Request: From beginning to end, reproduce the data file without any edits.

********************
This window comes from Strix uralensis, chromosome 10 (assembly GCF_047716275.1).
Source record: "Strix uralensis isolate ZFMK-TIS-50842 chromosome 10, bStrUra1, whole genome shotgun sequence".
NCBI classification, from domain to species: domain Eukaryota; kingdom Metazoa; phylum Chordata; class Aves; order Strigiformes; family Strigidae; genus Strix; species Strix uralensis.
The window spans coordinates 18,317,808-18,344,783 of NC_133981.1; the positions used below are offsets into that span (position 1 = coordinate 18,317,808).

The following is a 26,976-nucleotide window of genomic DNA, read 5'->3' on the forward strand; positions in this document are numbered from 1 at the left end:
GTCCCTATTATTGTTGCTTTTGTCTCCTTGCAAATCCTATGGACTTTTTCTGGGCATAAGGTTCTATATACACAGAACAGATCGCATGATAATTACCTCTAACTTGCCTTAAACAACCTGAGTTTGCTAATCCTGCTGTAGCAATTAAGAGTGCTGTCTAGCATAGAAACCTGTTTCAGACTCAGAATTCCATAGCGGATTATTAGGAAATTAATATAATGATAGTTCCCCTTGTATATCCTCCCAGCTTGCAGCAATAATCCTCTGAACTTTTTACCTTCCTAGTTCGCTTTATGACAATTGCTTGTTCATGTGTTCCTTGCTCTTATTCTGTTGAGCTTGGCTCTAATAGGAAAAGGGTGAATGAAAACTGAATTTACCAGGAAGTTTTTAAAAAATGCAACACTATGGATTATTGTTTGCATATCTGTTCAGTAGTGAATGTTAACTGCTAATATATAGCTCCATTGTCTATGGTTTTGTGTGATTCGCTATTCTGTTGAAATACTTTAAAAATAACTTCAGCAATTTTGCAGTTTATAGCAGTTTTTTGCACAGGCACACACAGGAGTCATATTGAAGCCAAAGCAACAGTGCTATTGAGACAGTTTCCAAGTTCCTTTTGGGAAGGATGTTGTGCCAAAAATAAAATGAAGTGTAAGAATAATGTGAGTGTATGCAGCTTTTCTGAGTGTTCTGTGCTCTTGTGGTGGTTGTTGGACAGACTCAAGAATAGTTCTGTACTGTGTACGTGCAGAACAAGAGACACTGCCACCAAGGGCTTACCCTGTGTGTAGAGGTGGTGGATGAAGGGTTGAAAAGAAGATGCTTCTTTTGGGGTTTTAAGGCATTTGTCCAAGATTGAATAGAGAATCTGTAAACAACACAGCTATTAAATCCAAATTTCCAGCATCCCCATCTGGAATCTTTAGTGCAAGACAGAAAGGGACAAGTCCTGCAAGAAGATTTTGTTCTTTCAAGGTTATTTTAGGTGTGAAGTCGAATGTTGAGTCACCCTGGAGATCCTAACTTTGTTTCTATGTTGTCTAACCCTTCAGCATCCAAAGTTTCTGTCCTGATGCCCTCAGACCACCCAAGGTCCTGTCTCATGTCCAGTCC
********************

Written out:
This window comes from Strix uralensis, chromosome 10 (assembly GCF_047716275.1).
Source record: "Strix uralensis isolate ZFMK-TIS-50842 chromosome 10, bStrUra1, whole genome shotgun sequence".
NCBI classification, from domain to species: domain Eukaryota; kingdom Metazoa; phylum Chordata; class Aves; order Strigiformes; family Strigidae; genus Strix; species Strix uralensis.
The window spans coordinates 18,317,808-18,344,783 of NC_133981.1; the positions used below are offsets into that span (position 1 = coordinate 18,317,808).

The following is a 26,976-nucleotide window of genomic DNA, read 5'->3' on the forward strand; positions in this document are numbered from 1 at the left end:
GTCCCTATTATTGTTGCTTTTGTCTCCTTGCAAATCCTATGGACTTTTTCTGGGCATAAGGTTCTATATACACAGAACAGATCGCATGATAATTACCTCTAACTTGCCTTAAACAACCTGAGTTTGCTAATCCTGCTGTAGCAATTAAGAGTGCTGTCTAGCATAGAAACCTGTTTCAGACTCAGAATTCCATAGCGGATTATTAGGAAATTAATATAATGATAGTTCCCCTTGTATATCCTCCCAGCTTGCAGCAATAATCCTCTGAACTTTTTACCTTCCTAGTTCGCTTTATGACAATTGCTTGTTCATGTGTTCCTTGCTCTTATTCTGTTGAGCTTGGCTCTAATAGGAAAAGGGTGAATGAAAACTGAATTTACCAGGAAGTTTTTAAAAAATGCAACACTATGGATTATTGTTTGCATATCTGTTCAGTAGTGAATGTTAACTGCTAATATATAGCTCCATTGTCTATGGTTTTGTGTGATTCGCTATTCTGTTGAAATACTTTAAAAATAACTTCAGCAATTTTGCAGTTTATAGCAGTTTTTTGCACAGGCACACACAGGAGTCATATTGAAGCCAAAGCAACAGTGCTATTGAGACAGTTTCCAAGTTCCTTTTGGGAAGGATGTTGTGCCAAAAATAAAATGAAGTGTAAGAATAATGTGAGTGTATGCAGCTTTTCTGAGTGTTCTGTGCTCTTGTGGTGGTTGTTGGACAGACTCAAGAATAGTTCTGTACTGTGTACGTGCAGAACAAGAGACACTGCCACCAAGGGCTTACCCTGTGTGTAGAGGTGGTGGATGAAGGGTTGAAAAGAAGATGCTTCTTTTGGGGTTTTAAGGCATTTGTCCAAGATTGAATAGAGAATCTGTAAACAACACAGCTATTAAATCCAAATTTCCAGCATCCCCATCTGGAATCTTTAGTGCAAGACAGAAAGGGACAAGTCCTGCAAGAAGATTTTGTTCTTTCAAGGTTATTTTAGGTGTGAAGTCGAATGTTGAGTCACCCTGGAGATCCTAACTTTGTTTCTATGTTGTCTAACCCTTCAGCATCCAAAGTTTCTGTCCTGATGCCCTCAGACCACCCAAGGTCCTGTCTCATGTCCAGTCC